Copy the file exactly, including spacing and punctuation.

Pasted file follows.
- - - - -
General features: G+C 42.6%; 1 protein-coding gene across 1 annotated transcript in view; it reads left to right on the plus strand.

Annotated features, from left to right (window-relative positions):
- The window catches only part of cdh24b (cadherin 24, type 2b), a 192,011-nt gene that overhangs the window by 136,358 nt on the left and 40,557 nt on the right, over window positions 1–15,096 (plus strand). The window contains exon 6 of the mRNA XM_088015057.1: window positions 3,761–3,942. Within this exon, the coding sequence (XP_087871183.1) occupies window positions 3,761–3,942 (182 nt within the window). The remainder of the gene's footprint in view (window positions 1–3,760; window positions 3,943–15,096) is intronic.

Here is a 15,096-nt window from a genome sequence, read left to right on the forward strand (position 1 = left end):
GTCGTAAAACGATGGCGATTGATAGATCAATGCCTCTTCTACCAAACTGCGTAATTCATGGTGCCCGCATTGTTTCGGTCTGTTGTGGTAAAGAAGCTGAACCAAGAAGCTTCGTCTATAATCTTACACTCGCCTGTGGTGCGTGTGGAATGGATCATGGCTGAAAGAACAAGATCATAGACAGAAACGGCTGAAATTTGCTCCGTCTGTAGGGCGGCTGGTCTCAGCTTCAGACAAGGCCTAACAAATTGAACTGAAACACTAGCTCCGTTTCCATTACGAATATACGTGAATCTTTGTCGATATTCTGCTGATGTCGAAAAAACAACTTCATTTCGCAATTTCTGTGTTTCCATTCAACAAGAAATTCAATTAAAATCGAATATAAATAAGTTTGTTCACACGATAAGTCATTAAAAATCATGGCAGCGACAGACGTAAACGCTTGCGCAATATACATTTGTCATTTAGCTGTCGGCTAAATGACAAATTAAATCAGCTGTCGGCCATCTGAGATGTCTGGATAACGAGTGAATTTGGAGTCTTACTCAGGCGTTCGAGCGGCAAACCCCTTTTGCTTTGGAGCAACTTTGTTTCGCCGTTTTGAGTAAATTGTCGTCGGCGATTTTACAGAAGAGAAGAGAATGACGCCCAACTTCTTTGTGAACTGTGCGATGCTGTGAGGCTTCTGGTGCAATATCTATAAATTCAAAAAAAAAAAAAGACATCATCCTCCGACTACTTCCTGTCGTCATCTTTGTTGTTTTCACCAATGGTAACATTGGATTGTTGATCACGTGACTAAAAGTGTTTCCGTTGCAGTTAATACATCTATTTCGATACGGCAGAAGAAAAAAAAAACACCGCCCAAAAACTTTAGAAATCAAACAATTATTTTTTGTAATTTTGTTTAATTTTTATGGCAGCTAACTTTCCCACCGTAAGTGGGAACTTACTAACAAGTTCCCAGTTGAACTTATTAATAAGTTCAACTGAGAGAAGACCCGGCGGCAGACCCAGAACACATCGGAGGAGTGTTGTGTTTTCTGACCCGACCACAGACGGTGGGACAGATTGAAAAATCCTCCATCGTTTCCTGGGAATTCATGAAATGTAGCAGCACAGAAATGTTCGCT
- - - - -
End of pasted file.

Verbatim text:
General features: G+C 42.6%; 1 protein-coding gene across 1 annotated transcript in view; it reads left to right on the plus strand.

Annotated features, from left to right (window-relative positions):
- The window catches only part of cdh24b (cadherin 24, type 2b), a 192,011-nt gene that overhangs the window by 136,358 nt on the left and 40,557 nt on the right, over window positions 1–15,096 (plus strand). The window contains exon 6 of the mRNA XM_088015057.1: window positions 3,761–3,942. Within this exon, the coding sequence (XP_087871183.1) occupies window positions 3,761–3,942 (182 nt within the window). The remainder of the gene's footprint in view (window positions 1–3,760; window positions 3,943–15,096) is intronic.

Here is a 15,096-nt window from a genome sequence, read left to right on the forward strand (position 1 = left end):
GTCGTAAAACGATGGCGATTGATAGATCAATGCCTCTTCTACCAAACTGCGTAATTCATGGTGCCCGCATTGTTTCGGTCTGTTGTGGTAAAGAAGCTGAACCAAGAAGCTTCGTCTATAATCTTACACTCGCCTGTGGTGCGTGTGGAATGGATCATGGCTGAAAGAACAAGATCATAGACAGAAACGGCTGAAATTTGCTCCGTCTGTAGGGCGGCTGGTCTCAGCTTCAGACAAGGCCTAACAAATTGAACTGAAACACTAGCTCCGTTTCCATTACGAATATACGTGAATCTTTGTCGATATTCTGCTGATGTCGAAAAAACAACTTCATTTCGCAATTTCTGTGTTTCCATTCAACAAGAAATTCAATTAAAATCGAATATAAATAAGTTTGTTCACACGATAAGTCATTAAAAATCATGGCAGCGACAGACGTAAACGCTTGCGCAATATACATTTGTCATTTAGCTGTCGGCTAAATGACAAATTAAATCAGCTGTCGGCCATCTGAGATGTCTGGATAACGAGTGAATTTGGAGTCTTACTCAGGCGTTCGAGCGGCAAACCCCTTTTGCTTTGGAGCAACTTTGTTTCGCCGTTTTGAGTAAATTGTCGTCGGCGATTTTACAGAAGAGAAGAGAATGACGCCCAACTTCTTTGTGAACTGTGCGATGCTGTGAGGCTTCTGGTGCAATATCTATAAATTCAAAAAAAAAAAAAGACATCATCCTCCGACTACTTCCTGTCGTCATCTTTGTTGTTTTCACCAATGGTAACATTGGATTGTTGATCACGTGACTAAAAGTGTTTCCGTTGCAGTTAATACATCTATTTCGATACGGCAGAAGAAAAAAAAAACACCGCCCAAAAACTTTAGAAATCAAACAATTATTTTTTGTAATTTTGTTTAATTTTTATGGCAGCTAACTTTCCCACCGTAAGTGGGAACTTACTAACAAGTTCCCAGTTGAACTTATTAATAAGTTCAACTGAGAGAAGACCCGGCGGCAGACCCAGAACACATCGGAGGAGTGTTGTGTTTTCTGACCCGACCACAGACGGTGGGACAGATTGAAAAATCCTCCATCGTTTCCTGGGAATTCATGAAATGTAGCAGCACAGAAATGTTCGCT